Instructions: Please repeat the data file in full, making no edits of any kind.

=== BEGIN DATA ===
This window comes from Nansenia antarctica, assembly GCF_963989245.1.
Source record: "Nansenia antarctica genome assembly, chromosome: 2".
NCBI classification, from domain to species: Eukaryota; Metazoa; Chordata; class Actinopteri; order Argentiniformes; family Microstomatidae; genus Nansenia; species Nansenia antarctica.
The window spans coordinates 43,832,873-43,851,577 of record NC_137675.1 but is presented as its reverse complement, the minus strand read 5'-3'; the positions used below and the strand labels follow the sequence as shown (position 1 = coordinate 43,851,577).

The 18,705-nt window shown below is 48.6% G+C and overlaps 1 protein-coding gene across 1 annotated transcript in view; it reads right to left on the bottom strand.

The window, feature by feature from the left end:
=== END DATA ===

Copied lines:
This window comes from Nansenia antarctica, assembly GCF_963989245.1.
Source record: "Nansenia antarctica genome assembly, chromosome: 2".
NCBI classification, from domain to species: Eukaryota; Metazoa; Chordata; class Actinopteri; order Argentiniformes; family Microstomatidae; genus Nansenia; species Nansenia antarctica.
The window spans coordinates 43,832,873-43,851,577 of record NC_137675.1 but is presented as its reverse complement, the minus strand read 5'-3'; the positions used below and the strand labels follow the sequence as shown (position 1 = coordinate 43,851,577).

The 18,705-nt window shown below is 48.6% G+C and overlaps 1 protein-coding gene across 1 annotated transcript in view; it reads right to left on the bottom strand.

The window, feature by feature from the left end: